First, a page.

The reason behind these security flaws in the website could be the long-delayed security testing of the entire integrated exchange system. According to an internal memo, the administrators knew that the Obamacare website has security flaws days before the launch of the website. The memo warned that the system hadn’t been sufficiently tested, “exposing a level of uncertainty that can be deemed high risk”. The site was only given provisional security approval before the launch because a substantial amount of testing had not been completed just days before the site’s October 1 launch date. Health and Human Services Secretary Kathleen Sebelius told a House committee last week that temporary authority was granted because a security risk “mitigation plan” was in place. “The personal information going into HealthCare.gov includes birth date, Social Security number and an estimated income range. Sebelius emphasized that the additional security controls gave the agency confidence in going ahead with the launch, despite the audit showing a security gap”.

Keep your health information secured

Users sometimes find that selecting a truly protected third party cloud service can be a challenge as most “secure” services on the market have glaring security gaps that leave their sensitive data wide open to third party attacks, leaks, and hacking. One rapidly expanding cloud storage and sync service that sets itself apart from the rest of the market is SpiderOak. This service provides users with fully private cloud storage and syncing, featuring all of the benefits of the cloud along with 100% data privacy. SpiderOak is available with onsite deployment and private servers or outsourced deployment through a private and secured public cloud server, so that users and small businesses of all sorts and sizes can tailor the service to fit their needs.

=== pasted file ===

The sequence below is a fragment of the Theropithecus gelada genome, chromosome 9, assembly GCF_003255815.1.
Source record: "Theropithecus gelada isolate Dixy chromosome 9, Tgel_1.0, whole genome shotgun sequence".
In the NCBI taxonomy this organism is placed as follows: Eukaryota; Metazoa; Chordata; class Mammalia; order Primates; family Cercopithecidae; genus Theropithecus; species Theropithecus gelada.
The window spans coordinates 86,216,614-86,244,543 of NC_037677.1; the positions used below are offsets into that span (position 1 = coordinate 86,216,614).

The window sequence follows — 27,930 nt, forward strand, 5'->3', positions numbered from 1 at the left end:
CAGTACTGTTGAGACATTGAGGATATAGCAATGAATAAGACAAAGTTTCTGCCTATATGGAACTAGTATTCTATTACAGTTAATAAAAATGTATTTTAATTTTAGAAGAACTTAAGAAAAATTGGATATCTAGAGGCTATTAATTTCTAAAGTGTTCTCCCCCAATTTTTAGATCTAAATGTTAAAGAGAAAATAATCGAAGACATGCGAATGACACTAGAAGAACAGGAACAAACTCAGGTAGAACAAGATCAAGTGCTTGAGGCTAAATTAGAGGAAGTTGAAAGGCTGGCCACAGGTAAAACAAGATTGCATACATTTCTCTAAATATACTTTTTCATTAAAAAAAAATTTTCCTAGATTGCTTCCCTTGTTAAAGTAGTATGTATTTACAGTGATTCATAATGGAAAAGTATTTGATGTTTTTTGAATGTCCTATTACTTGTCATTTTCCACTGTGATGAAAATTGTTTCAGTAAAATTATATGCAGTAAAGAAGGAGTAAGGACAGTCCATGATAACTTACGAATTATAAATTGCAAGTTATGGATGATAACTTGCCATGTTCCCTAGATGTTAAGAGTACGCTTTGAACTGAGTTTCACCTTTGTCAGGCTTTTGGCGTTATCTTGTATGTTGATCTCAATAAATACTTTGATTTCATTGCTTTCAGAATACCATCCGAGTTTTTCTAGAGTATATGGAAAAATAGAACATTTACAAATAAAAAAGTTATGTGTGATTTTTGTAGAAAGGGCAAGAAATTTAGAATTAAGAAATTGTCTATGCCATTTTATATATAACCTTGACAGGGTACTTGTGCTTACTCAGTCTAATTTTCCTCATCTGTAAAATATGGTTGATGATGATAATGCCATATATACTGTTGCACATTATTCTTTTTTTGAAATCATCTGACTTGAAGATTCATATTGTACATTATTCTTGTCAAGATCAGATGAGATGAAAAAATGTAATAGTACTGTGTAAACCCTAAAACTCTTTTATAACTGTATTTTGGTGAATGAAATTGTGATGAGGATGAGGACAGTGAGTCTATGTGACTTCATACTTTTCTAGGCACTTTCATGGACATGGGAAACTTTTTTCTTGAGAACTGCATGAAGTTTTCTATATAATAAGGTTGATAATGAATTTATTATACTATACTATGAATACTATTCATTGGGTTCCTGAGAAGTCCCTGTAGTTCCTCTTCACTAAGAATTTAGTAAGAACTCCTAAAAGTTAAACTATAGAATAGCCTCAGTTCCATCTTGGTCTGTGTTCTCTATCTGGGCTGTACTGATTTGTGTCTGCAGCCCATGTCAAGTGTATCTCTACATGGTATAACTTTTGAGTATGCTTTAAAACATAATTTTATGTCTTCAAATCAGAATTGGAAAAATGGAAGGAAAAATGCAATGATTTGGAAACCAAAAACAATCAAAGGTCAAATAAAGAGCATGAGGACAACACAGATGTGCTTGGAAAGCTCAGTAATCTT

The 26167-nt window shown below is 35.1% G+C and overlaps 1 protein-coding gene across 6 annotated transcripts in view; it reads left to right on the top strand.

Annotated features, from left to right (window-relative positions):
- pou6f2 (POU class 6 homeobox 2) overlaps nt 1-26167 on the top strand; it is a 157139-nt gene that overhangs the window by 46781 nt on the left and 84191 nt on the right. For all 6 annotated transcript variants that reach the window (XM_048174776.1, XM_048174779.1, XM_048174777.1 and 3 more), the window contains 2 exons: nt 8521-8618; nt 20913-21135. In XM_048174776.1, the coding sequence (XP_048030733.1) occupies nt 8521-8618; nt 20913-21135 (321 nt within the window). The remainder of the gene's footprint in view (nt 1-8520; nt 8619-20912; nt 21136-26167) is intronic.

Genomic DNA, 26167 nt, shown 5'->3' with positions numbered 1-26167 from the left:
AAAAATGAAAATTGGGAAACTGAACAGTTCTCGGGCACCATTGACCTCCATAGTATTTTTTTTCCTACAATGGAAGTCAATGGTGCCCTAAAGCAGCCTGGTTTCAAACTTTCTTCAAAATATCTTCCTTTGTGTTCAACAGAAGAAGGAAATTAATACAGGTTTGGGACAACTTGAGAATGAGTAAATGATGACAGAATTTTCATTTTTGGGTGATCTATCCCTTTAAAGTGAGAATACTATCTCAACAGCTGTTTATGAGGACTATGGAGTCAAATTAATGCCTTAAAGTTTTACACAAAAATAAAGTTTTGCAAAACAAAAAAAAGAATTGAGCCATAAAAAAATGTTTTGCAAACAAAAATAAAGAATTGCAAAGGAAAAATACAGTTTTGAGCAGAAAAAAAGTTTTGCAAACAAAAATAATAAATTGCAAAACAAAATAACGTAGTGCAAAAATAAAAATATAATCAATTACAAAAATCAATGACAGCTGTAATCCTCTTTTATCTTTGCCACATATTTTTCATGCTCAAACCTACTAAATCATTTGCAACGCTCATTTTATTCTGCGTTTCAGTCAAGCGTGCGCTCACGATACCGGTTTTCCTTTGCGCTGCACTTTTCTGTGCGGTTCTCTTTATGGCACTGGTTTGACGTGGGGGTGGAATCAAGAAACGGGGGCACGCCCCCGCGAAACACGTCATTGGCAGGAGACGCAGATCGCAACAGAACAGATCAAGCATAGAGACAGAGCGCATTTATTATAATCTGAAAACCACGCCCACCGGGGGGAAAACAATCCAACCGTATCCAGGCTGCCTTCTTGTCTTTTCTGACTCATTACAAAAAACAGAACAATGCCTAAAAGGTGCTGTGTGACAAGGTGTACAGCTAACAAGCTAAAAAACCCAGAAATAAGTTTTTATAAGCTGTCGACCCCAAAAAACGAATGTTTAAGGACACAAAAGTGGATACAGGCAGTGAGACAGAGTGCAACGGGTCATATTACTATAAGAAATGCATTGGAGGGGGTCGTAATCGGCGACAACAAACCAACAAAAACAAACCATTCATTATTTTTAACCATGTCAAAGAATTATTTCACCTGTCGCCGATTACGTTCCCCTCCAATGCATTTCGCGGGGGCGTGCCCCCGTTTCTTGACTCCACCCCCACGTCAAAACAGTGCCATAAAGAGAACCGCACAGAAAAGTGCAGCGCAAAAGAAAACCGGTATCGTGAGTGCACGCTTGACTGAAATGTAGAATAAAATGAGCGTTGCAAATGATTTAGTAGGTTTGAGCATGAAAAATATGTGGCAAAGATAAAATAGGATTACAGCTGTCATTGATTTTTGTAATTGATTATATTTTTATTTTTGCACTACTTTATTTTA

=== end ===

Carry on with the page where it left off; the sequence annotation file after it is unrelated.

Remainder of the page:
SpiderOak protects sensitive user data with 256-bit AES encryption so that files and passwords stay private. Authorized accounts and network devices can store and sync sensitive data with complete privacy, because this cloud service has absolutely “zero-knowledge” of user passwords or data. And all plaintext encryption keys are exclusively stored on approved devices because SpiderOak never hosts any plaintext data. This way, even if programs like NSA’s PRISM continue to stand unchallenged, people can rest easy knowing that their data is truly protected. SpiderOak’s cross-platform private cloud services are available for users on Windows, Mac, and Linux platforms, along with Android and iOS mobile devices, allowing for full flexibility and mobile access. SpiderOak offers amazing products like SpiderOak Hive and SpiderOak Blue to secure consumer and enterprise data. Sign up for this product today!

 

Business & the Cloud Archives - Page 8 of 15 - The Privacy Post

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Silent Circle and Lavabit’s “DarkMail Alliance”

Posted by on Nov 6, 2013

Image from http://silentcircle.wordpress.com

Image from http://silentcircle.wordpress.com

In the age of PRISM revelations, finding a truly secure email service can be a challenge. The recent news about government surveillance often makes us worried about the privacy of our personal information on the Internet. The NSA leaks have made us aware that almost all of us store our email with a third party service, and it can be intercepted during data transmission. Apart from that, there is also the possibility of the emails being hacked, or scanned by advertisers. Keeping such user privacy concerns in the forefront, two secure email service providers, Lavabit and Silent Circle have joined hands to launch a secure email system called “Dark Mail Alliance”. Both Silent Circle and Lavabit had shut down their encrypted email services in August in a bid to resist surveillance.